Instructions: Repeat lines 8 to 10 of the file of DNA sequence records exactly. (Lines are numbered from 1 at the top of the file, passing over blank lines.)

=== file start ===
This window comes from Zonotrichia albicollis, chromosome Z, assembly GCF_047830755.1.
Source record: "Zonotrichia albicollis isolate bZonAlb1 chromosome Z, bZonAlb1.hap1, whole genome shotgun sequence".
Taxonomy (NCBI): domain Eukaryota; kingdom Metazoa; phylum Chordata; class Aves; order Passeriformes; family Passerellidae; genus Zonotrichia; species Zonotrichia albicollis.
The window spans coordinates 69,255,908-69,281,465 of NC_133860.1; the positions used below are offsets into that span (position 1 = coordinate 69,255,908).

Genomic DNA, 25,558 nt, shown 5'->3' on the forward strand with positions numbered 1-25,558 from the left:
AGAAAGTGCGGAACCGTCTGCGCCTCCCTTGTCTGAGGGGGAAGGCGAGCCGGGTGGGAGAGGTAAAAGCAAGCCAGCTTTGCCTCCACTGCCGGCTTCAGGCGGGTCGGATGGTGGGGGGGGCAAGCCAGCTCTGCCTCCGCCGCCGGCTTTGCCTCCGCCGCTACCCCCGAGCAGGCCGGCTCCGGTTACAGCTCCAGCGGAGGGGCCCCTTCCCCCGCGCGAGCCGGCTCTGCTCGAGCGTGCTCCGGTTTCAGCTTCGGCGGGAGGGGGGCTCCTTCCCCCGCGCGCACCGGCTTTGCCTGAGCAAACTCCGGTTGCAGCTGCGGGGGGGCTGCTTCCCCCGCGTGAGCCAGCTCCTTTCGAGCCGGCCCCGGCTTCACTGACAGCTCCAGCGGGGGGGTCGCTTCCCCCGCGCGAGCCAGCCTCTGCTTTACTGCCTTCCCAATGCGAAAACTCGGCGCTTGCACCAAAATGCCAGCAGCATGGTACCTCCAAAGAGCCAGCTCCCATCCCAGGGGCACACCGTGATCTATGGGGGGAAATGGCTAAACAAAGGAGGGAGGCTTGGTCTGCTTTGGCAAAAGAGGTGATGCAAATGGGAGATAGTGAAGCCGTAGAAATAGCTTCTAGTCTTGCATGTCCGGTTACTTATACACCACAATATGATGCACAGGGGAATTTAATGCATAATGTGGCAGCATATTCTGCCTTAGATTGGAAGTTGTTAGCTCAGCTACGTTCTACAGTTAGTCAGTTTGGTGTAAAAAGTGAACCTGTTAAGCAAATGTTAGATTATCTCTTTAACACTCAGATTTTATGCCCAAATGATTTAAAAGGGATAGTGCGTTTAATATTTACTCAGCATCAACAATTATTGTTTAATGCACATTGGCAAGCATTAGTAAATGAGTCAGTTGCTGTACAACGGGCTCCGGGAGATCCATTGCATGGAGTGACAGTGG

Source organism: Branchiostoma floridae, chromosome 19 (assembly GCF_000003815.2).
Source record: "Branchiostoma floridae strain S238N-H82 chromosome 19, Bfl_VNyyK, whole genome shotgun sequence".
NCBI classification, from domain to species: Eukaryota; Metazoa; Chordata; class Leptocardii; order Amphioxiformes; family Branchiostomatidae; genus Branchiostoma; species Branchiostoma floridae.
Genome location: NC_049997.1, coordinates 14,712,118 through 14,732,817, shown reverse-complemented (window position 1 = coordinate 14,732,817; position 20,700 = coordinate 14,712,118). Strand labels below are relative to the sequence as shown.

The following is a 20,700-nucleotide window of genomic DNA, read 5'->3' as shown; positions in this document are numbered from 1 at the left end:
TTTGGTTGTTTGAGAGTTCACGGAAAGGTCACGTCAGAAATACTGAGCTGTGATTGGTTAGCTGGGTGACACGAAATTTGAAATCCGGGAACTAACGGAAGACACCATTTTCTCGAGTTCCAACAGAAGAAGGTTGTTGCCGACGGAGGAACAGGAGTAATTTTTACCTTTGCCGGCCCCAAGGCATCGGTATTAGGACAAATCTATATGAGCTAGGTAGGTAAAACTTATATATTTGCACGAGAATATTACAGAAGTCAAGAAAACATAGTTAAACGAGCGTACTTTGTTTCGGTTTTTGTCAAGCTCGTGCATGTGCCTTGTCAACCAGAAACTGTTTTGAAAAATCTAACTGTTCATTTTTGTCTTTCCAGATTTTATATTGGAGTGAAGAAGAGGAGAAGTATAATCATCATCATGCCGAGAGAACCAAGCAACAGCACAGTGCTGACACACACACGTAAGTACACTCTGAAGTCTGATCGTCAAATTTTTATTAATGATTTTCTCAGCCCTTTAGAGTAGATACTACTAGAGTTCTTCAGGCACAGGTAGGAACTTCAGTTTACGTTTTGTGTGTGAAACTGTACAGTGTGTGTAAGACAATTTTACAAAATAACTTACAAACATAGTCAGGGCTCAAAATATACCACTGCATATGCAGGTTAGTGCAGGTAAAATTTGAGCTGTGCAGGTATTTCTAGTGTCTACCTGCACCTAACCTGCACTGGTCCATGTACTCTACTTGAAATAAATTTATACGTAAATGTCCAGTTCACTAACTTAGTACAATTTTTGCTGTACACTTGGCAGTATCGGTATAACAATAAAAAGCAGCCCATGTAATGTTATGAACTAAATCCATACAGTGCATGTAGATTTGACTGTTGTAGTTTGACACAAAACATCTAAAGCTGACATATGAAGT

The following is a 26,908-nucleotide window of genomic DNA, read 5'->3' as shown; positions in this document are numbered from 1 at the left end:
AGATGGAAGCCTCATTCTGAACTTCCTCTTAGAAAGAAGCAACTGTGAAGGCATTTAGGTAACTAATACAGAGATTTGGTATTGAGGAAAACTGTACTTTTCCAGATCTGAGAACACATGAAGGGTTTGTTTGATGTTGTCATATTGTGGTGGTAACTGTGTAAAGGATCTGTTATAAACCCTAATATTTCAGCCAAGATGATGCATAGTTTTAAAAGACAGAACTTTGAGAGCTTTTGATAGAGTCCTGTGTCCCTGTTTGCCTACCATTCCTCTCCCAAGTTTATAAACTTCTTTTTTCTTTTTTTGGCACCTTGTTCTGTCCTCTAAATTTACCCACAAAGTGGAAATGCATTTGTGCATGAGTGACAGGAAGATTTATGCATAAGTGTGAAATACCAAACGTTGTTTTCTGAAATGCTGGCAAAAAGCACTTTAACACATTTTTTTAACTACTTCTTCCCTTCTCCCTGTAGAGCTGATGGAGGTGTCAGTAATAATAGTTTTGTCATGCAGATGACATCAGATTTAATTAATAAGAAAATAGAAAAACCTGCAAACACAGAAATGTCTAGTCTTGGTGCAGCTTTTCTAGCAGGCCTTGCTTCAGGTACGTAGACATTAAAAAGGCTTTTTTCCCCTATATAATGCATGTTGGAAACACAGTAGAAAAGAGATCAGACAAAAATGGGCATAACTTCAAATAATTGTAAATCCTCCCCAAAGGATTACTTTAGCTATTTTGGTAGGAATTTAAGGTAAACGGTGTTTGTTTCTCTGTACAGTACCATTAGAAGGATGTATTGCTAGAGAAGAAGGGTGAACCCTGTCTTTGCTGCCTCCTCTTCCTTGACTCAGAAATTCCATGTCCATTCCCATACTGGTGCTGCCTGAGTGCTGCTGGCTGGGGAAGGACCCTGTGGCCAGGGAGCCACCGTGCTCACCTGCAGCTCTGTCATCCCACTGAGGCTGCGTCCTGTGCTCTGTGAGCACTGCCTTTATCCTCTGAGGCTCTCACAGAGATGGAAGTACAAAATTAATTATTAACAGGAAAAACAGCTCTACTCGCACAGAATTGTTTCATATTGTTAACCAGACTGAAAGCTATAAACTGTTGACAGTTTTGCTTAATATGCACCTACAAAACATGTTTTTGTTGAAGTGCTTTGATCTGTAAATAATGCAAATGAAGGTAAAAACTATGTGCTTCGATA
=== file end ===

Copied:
Source record: "Branchiostoma floridae strain S238N-H82 chromosome 19, Bfl_VNyyK, whole genome shotgun sequence".
NCBI classification, from domain to species: Eukaryota; Metazoa; Chordata; class Leptocardii; order Amphioxiformes; family Branchiostomatidae; genus Branchiostoma; species Branchiostoma floridae.
Genome location: NC_049997.1, coordinates 14,712,118 through 14,732,817, shown reverse-complemented (window position 1 = coordinate 14,732,817; position 20,700 = coordinate 14,712,118). Strand labels below are relative to the sequence as shown.